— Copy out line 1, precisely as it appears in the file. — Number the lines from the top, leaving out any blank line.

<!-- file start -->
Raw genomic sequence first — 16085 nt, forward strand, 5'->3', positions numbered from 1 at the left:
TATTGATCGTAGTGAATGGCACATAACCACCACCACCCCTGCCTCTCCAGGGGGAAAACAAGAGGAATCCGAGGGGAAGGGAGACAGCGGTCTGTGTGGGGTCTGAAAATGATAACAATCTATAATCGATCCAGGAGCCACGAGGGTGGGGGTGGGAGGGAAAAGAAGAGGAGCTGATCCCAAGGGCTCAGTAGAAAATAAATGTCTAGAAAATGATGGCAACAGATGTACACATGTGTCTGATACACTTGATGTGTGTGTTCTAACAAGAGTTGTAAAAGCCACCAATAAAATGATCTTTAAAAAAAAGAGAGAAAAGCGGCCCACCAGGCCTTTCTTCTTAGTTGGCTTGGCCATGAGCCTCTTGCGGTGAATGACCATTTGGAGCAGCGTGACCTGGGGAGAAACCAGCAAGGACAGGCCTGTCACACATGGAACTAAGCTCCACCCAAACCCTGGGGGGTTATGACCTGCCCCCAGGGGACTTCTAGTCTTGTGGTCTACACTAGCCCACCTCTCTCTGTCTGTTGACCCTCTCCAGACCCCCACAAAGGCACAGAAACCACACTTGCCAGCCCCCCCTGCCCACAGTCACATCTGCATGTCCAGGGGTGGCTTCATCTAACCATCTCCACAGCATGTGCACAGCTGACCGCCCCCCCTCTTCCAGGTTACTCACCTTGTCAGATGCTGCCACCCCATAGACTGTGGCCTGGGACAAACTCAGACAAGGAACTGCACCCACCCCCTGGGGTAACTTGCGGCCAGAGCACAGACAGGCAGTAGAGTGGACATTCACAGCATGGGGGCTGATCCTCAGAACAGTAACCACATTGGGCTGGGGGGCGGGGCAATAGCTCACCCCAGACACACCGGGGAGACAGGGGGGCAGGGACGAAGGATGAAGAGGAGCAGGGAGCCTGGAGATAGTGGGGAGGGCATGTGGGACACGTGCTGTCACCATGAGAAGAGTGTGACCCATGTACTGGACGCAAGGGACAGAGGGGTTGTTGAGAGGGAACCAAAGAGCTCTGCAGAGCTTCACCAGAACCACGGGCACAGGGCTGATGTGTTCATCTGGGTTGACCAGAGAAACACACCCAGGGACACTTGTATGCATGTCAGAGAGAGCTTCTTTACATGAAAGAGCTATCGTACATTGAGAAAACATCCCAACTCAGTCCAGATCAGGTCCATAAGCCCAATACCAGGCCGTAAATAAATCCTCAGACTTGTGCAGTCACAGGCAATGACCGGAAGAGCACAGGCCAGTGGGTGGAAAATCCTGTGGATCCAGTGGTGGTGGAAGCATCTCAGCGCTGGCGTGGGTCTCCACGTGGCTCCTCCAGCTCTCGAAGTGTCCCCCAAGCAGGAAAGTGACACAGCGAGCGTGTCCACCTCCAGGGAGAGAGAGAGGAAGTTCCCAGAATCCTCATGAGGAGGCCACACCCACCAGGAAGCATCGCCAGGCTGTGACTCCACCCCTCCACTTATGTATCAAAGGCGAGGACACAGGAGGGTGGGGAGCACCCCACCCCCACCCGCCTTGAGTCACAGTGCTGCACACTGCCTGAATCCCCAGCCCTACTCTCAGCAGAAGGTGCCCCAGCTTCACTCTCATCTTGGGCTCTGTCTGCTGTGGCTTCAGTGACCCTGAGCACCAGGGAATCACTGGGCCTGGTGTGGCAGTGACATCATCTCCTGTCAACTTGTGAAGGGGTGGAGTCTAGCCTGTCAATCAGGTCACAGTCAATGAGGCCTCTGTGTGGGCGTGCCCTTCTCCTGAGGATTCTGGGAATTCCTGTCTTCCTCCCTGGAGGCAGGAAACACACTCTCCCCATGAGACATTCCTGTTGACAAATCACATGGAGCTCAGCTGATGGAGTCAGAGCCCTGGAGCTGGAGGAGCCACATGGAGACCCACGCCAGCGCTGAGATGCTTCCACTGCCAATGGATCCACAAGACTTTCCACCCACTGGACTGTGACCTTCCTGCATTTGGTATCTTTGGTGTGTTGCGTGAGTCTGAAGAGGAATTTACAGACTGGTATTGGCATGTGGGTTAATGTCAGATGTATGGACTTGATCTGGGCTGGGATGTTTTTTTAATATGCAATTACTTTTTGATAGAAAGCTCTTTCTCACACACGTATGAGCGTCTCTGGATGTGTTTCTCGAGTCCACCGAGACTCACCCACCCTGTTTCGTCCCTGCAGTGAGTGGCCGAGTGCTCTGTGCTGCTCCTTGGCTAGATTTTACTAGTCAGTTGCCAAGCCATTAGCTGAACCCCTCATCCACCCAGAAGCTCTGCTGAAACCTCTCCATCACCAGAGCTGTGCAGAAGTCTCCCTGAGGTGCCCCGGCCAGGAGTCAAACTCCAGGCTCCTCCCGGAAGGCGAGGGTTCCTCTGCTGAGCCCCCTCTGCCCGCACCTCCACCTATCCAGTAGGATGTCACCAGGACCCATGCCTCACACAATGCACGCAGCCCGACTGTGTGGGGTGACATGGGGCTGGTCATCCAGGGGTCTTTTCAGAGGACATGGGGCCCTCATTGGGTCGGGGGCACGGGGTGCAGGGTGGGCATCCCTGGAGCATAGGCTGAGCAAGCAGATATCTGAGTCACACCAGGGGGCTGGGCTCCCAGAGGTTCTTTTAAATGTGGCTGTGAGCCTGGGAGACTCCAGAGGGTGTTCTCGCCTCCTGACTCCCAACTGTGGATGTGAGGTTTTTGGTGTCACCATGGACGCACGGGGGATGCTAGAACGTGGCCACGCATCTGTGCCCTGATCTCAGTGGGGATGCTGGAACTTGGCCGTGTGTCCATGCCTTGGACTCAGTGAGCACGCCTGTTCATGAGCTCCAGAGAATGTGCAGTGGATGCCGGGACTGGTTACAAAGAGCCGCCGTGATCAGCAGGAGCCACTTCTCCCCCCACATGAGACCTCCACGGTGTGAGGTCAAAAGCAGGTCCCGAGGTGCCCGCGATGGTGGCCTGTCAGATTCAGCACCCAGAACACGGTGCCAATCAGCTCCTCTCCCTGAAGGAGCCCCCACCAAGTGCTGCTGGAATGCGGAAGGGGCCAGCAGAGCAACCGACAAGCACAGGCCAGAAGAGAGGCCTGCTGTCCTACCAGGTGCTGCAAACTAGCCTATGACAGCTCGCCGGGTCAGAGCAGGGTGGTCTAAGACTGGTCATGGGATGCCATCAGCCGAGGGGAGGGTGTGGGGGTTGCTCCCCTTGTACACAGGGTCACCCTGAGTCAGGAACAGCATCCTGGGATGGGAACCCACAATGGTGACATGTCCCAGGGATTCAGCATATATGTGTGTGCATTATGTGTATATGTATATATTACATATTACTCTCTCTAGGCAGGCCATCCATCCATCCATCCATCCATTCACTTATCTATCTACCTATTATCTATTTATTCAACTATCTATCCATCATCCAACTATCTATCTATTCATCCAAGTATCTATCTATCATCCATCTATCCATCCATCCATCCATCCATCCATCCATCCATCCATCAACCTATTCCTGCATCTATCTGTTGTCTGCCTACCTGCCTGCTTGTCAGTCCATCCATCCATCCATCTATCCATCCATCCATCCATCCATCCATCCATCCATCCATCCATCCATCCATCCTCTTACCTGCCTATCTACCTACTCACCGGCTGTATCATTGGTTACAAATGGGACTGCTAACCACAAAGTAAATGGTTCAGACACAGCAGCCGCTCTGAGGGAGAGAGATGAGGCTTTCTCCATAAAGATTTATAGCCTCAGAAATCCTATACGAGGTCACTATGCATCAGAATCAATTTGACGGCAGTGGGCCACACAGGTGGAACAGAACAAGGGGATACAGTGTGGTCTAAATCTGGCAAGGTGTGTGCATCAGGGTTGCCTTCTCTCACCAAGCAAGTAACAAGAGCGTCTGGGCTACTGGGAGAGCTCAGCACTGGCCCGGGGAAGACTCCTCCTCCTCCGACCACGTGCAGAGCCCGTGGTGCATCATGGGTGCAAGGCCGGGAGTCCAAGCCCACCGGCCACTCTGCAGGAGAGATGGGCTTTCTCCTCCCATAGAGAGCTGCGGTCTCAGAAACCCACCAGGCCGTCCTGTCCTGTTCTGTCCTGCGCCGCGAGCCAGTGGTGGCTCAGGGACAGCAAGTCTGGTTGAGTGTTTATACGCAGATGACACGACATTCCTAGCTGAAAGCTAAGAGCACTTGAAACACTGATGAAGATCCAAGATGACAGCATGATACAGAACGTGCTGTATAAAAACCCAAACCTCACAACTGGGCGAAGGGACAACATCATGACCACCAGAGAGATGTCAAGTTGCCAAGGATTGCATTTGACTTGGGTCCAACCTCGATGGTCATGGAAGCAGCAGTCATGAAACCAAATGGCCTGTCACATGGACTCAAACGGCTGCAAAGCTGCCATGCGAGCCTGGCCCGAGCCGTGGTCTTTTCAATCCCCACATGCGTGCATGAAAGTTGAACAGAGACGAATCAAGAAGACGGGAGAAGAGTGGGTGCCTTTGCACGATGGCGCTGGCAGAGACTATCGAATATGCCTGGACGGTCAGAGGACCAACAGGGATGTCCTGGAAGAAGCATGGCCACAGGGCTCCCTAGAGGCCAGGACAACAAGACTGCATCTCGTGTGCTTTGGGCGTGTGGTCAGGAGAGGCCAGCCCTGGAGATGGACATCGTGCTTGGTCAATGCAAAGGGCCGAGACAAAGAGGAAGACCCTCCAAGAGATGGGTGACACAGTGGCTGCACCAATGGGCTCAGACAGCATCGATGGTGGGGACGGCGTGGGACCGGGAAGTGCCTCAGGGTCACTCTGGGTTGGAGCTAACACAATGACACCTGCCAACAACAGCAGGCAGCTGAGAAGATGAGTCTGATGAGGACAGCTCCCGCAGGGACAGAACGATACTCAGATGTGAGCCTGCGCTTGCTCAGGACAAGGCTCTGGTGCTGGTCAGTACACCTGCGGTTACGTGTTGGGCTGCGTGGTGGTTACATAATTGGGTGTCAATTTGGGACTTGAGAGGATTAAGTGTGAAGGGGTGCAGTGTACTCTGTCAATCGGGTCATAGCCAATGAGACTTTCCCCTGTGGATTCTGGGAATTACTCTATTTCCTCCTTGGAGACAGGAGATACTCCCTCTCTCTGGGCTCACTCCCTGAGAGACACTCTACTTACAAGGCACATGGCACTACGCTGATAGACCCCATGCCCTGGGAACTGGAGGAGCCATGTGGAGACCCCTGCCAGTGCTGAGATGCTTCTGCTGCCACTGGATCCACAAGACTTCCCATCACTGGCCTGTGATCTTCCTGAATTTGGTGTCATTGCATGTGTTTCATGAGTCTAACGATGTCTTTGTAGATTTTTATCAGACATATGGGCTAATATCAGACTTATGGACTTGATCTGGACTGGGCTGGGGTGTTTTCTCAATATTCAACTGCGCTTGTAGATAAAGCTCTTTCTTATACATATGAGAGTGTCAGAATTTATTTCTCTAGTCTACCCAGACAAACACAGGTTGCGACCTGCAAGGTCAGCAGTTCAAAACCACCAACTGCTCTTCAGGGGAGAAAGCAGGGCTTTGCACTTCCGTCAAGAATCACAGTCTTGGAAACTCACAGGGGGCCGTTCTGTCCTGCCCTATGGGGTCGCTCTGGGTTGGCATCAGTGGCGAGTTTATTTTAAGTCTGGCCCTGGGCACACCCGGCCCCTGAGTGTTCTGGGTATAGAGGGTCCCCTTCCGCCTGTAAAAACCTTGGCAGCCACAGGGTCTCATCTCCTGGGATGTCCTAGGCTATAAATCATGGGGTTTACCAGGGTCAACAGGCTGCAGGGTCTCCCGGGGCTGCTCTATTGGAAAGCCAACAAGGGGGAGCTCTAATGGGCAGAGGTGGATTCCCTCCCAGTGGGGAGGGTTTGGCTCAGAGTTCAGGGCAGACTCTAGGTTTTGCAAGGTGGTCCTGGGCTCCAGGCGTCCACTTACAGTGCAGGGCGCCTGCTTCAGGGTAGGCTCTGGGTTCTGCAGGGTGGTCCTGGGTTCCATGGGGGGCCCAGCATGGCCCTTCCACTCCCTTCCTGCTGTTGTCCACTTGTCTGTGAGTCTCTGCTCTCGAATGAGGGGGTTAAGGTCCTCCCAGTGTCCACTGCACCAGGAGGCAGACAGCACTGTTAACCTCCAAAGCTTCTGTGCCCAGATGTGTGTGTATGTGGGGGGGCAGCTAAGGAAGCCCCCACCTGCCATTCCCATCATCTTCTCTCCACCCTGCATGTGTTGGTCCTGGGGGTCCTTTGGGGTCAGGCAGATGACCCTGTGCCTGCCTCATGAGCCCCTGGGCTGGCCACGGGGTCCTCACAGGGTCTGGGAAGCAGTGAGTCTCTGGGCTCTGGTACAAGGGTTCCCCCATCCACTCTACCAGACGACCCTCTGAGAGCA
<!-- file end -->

Raw genomic sequence first — 16085 nt, forward strand, 5'->3', positions numbered from 1 at the left: